A maternity tank of at least 10-gallon capacity will suffice for breeding ghost shrimps. Place some gravel at the bottom and a sponge filter to provide air circulation without disturbing the creatures. 

Adding lots of small, floating plants like java moss will help provide shelter whenever required, and the small debris makes suitable feed for the shrimps. Consider adding artificial caves and rocks, too.

Lastly, keep the tank lit 24 hours a day and cover it with black construction paper. This prevents injuries as these shrimps tend to swim towards ambient light.


Do ghost shrimp eat their babies?

Ghost shrimps are scavengers, and the adults may eat the younger ones. Thus, we recommend keeping the baby shrimps separately, for at least five weeks, until they have matured enough to be moved in a community tank.

How many babies do ghost shrimp have?

A female ghost shrimp can produce anywhere between 8-80 baby shrimps. However, not all of these newborns survive during the first hour after birth.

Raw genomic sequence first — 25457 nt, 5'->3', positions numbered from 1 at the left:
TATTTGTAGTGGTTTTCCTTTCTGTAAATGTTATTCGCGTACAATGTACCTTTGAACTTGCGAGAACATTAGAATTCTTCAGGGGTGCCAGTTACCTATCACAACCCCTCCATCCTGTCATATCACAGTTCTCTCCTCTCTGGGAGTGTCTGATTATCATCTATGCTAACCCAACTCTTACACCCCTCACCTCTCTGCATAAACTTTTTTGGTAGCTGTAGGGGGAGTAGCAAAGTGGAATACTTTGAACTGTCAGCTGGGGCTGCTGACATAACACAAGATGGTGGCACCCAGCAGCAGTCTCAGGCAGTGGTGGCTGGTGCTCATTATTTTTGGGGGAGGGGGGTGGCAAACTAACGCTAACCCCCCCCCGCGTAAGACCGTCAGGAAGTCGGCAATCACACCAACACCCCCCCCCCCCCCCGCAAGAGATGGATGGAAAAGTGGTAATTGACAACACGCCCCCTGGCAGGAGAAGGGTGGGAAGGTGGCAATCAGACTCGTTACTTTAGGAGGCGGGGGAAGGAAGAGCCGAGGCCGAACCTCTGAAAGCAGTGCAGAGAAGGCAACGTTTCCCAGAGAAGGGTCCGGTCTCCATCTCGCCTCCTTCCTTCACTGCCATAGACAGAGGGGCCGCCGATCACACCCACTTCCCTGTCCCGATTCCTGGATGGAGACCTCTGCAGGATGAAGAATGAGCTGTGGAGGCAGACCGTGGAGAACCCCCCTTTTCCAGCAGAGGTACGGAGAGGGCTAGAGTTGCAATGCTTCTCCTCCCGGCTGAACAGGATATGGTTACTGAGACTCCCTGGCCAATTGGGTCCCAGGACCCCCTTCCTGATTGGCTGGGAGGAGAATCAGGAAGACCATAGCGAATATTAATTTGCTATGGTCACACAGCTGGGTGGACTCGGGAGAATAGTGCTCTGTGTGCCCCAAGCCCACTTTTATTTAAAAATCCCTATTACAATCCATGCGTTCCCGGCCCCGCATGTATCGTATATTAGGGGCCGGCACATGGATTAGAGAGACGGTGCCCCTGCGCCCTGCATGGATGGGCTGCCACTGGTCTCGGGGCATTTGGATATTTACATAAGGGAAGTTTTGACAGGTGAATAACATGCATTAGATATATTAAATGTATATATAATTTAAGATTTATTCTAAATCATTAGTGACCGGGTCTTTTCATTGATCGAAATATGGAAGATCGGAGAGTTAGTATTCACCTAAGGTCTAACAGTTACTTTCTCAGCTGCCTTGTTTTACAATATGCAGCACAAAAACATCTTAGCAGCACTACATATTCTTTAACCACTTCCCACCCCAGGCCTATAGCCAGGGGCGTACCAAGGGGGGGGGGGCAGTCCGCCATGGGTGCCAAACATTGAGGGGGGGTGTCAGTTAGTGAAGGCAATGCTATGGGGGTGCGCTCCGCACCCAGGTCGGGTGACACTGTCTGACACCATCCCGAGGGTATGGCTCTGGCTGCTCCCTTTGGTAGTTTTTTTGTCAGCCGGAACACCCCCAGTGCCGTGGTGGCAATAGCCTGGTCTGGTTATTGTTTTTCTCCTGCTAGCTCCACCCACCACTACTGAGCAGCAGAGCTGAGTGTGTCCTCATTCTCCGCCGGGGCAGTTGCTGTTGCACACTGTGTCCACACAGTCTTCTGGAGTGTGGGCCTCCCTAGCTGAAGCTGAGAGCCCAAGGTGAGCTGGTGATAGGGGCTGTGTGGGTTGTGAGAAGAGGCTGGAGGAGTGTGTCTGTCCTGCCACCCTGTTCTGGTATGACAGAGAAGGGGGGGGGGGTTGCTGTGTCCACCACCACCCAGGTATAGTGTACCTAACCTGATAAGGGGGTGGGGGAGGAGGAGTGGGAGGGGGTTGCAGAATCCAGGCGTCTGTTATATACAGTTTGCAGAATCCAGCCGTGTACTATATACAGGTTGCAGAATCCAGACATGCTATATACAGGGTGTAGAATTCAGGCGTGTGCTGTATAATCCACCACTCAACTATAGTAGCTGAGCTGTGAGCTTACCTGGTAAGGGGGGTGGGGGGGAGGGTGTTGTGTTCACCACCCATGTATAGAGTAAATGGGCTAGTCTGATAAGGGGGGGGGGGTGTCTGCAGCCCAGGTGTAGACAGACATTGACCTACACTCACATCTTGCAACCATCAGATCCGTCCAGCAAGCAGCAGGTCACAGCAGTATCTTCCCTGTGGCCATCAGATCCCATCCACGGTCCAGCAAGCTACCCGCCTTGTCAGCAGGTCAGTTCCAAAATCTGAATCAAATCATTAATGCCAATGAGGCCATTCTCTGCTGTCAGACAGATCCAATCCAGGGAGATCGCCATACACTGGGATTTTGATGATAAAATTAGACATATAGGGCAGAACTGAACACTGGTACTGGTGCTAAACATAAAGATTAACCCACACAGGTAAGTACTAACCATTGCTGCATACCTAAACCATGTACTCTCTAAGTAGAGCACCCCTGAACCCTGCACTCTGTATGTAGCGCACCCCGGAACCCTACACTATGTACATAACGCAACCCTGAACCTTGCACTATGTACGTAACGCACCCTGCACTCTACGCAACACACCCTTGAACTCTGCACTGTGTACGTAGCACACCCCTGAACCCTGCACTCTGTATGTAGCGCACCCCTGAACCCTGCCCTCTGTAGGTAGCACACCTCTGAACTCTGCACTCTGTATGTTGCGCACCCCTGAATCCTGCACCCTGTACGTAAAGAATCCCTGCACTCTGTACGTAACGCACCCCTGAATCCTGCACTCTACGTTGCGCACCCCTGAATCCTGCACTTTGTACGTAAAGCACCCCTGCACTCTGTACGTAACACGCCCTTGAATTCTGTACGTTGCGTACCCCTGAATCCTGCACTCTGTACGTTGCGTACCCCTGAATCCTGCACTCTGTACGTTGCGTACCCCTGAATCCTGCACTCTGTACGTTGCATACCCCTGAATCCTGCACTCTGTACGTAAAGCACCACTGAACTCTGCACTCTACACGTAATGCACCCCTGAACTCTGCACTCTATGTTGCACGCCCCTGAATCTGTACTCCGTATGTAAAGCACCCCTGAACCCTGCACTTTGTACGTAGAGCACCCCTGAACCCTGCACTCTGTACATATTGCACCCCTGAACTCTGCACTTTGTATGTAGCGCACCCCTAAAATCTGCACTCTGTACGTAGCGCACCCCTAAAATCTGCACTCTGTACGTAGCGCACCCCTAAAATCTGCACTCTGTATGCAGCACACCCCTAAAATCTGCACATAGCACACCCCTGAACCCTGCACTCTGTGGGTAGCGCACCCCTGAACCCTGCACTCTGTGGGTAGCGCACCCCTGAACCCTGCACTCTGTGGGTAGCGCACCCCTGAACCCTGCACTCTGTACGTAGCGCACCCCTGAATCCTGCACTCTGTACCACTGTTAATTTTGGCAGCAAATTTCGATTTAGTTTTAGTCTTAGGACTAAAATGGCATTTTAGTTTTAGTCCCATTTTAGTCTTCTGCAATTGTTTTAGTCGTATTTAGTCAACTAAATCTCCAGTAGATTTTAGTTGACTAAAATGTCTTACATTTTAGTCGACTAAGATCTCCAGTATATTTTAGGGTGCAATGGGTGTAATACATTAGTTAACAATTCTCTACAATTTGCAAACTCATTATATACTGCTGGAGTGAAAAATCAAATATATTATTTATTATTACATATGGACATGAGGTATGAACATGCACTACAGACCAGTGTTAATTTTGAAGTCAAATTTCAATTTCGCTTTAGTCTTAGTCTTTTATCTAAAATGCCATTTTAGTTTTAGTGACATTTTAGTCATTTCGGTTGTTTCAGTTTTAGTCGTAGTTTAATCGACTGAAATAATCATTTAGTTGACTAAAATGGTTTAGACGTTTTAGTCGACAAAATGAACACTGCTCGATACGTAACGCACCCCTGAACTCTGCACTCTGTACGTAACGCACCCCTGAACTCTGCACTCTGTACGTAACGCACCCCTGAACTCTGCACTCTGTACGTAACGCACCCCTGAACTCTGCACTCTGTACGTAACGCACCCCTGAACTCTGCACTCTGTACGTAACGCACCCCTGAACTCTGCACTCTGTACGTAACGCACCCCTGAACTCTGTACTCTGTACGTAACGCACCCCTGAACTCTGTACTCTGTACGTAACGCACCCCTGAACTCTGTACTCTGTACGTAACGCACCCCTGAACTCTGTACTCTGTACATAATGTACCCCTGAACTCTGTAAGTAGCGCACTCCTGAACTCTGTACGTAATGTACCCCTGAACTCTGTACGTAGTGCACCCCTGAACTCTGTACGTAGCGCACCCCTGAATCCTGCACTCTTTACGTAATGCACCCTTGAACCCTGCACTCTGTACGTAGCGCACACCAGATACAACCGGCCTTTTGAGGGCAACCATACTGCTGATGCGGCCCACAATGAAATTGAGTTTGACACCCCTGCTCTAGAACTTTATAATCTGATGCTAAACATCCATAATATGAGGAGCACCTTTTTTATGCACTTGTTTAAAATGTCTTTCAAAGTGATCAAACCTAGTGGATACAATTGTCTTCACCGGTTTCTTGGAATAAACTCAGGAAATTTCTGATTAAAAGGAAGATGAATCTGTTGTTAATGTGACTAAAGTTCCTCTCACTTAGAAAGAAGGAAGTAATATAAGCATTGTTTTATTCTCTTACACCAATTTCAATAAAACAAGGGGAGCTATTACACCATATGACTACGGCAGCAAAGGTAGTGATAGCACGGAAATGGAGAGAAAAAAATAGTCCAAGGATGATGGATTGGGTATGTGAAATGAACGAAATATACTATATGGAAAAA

Can a ghost shrimp have babies in my tank?

Once mature, ghost shrimps can thrive in a community tank if the rest of the tank mates are small and shrimp-friendly. Moreover, dark gravel will be the most suitable as it makes the designs on the body relatively darker, making it easier to spot them. 

How long until we see the baby ghost shrimp moving?

Even after detaching from the mother’s swimmerets within the first hour of birth, the shrimplets come back to her until a week. It is only then that these free-flowing creatures begin to move on their own. 

Final Thoughts

With that, we come to the end of this guide on baby ghost shrimps. Since almost every type of fish relish on shrimps, their survival is quite a challenge.

However, with the right conditions, food, and tankmates, these unique shrimps can thrive in a community tank. Just make sure that you feed the little ones frequently, i.e., every three to four hours throughout the day. 

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Jeff Colt

Jeff Colt

Hello, I'm Jeff- an aquarium enthusiast with over 25 years of experience caring for a wide array of tropical fish, including koi, goldfish bettas, cichlids and more! For me: Aquariums are like jello - there's always room for more!